‘They will judge you anyway. It doesn’t matter how you look. It doesn’t matter if you look funny, if you have big boobs they’re also gonna stare at you’. Dana Karanélan, a 29- year old piercer working at Body Cult, a piercing and tattoo shop, talks about how people judge people with tattoos. Dana herself has a lot of tattoos, and one day she wants to cover her whole body with it.
Dana was raised in a small village only ten minutes outside of Amsterdam. Her parents always told her to be herself and do the things she want to do. ‘I’ve always been myself. As a 12 year old I was a gothic, wearing long black coats and dark eye shadow, so I’m used to people judging me’, Dana says. She also got her first piercing as a 12 year old, in the nose. The obsession for tattoos came a little bit later. Dana got her first tattoo when she was 23. ‘After that I went to the tattoo shop every second week to get more tattoos. I got addicted.’
But Dana hasn’t always dreamed about working with piercings and tattoos. She studied at a graphic design school and worked as a graphic designer until 2010. In 2010 she lost her job, and that’s when her piercer asked if she wanted to work in the Body Cult shop. She learned how to take piercings. ‘I have my colleagues, friends and boyfriends to tattoo me’, she says. Dana has already worked at Body Cult for five years, and she loves it. She already had three tattoos when she started working in the tattoo shop. ‘My first one is the one on my shoulder which is a tattoo off praying zombie hands with roses and a banner saying, “never say die”’, she explains.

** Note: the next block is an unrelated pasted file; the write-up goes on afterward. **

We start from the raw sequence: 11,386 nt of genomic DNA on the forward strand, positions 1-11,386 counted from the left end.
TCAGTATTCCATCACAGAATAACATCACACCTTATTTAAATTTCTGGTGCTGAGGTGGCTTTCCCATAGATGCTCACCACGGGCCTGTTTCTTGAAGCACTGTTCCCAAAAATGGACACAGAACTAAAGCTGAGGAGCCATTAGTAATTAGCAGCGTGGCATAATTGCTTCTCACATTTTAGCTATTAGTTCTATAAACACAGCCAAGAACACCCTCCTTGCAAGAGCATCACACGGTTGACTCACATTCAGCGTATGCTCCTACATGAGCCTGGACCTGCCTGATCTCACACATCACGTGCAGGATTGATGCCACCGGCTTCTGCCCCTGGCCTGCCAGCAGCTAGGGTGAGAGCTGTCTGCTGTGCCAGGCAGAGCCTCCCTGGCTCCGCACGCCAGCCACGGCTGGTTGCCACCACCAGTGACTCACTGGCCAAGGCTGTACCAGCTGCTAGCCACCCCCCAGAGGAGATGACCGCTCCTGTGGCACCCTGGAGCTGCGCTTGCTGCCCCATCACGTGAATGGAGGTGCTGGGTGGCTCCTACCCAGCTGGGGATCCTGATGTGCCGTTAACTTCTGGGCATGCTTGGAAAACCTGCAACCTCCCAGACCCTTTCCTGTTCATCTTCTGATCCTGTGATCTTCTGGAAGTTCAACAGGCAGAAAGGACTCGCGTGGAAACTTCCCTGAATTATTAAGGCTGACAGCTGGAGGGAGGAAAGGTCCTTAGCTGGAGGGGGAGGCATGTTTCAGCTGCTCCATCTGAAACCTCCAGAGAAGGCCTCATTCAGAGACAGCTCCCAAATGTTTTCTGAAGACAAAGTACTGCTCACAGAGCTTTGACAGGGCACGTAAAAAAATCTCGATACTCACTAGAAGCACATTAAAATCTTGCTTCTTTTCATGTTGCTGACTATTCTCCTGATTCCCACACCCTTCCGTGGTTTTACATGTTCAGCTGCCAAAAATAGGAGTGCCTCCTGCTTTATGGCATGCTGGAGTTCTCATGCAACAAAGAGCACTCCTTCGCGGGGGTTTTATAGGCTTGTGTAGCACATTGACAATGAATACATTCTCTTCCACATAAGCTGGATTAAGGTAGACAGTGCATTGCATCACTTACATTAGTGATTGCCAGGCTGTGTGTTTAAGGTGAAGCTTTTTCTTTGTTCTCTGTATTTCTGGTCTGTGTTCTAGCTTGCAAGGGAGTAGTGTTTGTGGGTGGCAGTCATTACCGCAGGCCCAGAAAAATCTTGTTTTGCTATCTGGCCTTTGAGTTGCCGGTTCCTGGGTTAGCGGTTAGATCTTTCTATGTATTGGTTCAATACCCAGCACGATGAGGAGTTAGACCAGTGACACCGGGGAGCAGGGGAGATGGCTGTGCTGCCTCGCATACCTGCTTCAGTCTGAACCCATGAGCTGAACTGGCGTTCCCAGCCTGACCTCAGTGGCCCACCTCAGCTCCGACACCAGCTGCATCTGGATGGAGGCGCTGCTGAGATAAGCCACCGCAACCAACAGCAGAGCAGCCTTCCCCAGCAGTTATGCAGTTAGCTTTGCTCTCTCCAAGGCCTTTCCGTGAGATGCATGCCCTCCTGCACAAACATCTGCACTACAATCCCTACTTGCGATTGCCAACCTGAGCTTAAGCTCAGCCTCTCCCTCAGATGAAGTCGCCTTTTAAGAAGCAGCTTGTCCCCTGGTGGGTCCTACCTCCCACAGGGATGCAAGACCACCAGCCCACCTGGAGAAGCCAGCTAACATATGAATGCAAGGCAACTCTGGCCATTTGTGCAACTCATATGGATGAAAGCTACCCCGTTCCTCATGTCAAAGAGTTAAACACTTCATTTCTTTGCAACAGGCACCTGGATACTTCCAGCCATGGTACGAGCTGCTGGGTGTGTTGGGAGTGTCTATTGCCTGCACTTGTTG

‘I got my dog’s name, and he passed away a couple of years ago. His name was Bika, a Surinam name that means big Negro, but he was actually a really tiny Jack Russell Terrier.’ Dana is showing all of her different tattoos all over her body. She also has the name of her cats Ryan and Zombie on her front legs. ‘I love zombie stuff, and I also have a tattoo of Marilyn Monroe as a zombie’, Dana says with enthusiasm. When asked about why she thinks people cover their bodies with tattoos, she answers because it’s an art form. ‘Some people say your body is a temple, and that you shouldn’t mess with it because God created you like this, but I don’t believe in God, I believe in myself.’
Dana likes to decorate her body with something that lasts forever, and she also like to look different from other people. ‘I don’t want to be a little sheep.’ She doesn’t have any tattoos on her neck and face yet, but she’ll probably get it some day. ‘I want to fill up my arms, fill up my legs, my back, my ribs and I want to get more on my hands. I also want my neck tattooed, and maybe also something small on my face’, Dana says. But her love for tattoos also has a downside. Dana says that she has a lot of experience with people judging her. ‘Once I got beaten up close to Central Station.’ Her experience is that people in Amsterdam are more judgemental than people in the village she grew up in. ‘I’ve had a lot of problems in the city, but in the village everybody is respecting me for who I am’, she says. Dana ends by saying something interesting that shows that your judgment of someone often is wrong: ‘I’m the person who stands up for old people and pregnant people on the bus. I’m the person that open doors for other people.’